ESA is an out-of-work benefit based on limited capability for work where complete exemption from back-to-work conditions is possible. In places where ESA is replaced by Universal Credit (UC), this exemption is in UC regulations 2013 Schedule 8 and also applies to the compulsory “Health and Work Conversation”. Widespread opposition to the brutal UC regime has delayed national rollout.
PIP is widely claimed by both unwaged and waged people for daily living/care and mobility needs, and is not part of UC.
Companies hold DWP contracts to open mail, scan and distribute it and to carry out assessments, but confidentiality is used to exclude evidence. If a support letter marked “Confidential” goes to the assessor company, the DWP says under confidentiality, it won’t then be disclosed to a DWP Case Manager (PIP Assessment Guide Part One, 1.4.13). As proper consideration often depends on DWP review, don’t mark your report confidential.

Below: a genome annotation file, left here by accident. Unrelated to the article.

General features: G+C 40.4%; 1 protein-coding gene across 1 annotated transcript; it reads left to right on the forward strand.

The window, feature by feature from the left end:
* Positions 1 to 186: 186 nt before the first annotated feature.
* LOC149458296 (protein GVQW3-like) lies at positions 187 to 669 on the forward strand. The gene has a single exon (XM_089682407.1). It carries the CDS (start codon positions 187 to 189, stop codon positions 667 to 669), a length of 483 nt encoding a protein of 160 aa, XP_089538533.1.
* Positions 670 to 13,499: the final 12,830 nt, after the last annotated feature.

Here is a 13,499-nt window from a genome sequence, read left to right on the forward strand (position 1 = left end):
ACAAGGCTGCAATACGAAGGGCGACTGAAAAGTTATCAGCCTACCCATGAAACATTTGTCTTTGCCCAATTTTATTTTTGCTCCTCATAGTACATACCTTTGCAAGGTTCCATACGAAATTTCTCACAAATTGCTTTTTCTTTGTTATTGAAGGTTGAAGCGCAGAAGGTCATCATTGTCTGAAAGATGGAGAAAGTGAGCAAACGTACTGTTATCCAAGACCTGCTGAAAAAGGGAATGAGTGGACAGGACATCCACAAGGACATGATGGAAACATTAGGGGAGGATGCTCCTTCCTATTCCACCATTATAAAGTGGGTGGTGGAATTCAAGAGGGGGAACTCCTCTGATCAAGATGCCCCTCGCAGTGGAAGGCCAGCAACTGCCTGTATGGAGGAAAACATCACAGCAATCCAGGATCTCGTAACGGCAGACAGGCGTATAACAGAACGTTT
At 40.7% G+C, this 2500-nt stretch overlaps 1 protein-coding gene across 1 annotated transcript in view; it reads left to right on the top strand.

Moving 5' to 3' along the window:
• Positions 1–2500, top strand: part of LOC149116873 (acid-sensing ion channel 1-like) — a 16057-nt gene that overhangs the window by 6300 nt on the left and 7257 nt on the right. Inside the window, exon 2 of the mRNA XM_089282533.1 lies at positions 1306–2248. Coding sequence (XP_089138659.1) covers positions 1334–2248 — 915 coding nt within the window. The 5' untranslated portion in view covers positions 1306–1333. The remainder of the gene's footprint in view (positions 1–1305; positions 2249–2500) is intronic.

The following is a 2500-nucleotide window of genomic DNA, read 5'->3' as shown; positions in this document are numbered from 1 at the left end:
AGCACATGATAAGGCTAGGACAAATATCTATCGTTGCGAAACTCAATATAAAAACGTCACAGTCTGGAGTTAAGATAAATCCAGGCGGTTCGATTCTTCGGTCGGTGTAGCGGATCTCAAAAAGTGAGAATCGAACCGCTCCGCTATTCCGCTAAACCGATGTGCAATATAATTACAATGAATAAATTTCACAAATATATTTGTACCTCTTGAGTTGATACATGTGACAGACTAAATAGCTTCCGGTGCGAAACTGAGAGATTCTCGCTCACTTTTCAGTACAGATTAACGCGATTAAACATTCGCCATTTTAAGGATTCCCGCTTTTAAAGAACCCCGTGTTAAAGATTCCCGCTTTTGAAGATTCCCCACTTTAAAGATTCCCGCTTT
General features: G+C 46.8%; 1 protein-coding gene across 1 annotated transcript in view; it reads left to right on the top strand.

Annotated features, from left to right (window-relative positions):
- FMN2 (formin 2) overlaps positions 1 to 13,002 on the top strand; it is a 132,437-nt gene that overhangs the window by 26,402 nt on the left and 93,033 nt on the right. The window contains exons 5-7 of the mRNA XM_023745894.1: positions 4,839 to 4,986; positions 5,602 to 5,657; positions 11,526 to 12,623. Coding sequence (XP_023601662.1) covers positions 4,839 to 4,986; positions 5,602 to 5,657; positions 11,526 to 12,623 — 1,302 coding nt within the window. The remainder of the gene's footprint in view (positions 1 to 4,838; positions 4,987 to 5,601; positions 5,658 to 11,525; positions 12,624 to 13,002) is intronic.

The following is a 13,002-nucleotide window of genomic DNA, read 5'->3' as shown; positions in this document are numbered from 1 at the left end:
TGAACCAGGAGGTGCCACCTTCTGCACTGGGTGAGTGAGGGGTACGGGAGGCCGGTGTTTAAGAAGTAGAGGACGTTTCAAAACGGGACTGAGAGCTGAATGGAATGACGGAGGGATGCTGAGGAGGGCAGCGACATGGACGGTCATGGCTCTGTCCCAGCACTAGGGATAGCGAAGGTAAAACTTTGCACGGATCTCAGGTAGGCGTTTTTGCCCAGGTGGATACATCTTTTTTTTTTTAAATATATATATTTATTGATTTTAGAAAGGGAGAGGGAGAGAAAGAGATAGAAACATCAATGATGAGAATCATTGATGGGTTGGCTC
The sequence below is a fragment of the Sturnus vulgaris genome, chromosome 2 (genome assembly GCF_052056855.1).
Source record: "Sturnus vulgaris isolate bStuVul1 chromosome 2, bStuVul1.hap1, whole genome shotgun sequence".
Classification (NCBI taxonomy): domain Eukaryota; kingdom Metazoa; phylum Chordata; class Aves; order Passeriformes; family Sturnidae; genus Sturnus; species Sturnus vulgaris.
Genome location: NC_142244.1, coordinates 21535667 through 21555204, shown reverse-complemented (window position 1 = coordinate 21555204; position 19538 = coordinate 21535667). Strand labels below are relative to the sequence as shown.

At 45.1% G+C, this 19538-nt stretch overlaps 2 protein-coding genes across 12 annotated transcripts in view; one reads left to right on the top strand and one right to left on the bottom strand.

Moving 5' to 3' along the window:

Under “Exceptional Circumstances”, you can say that there would be substantial risk to the patient’s health if they were put under work conditions for benefit, so they should be exempted from these and the exam. This regulation means the person is already accepted as satisfying the test for ESA (limited capability for work) so doesn’t have to be seen. Substantial risk to health can be mental health, or physical health e.g. risk of heart
attack from stress. Risk to mental health covers not only suicide risk, but also sudden deterioration in mental state: PTSD flashbacks, panic attacks, hearing voices, or similar.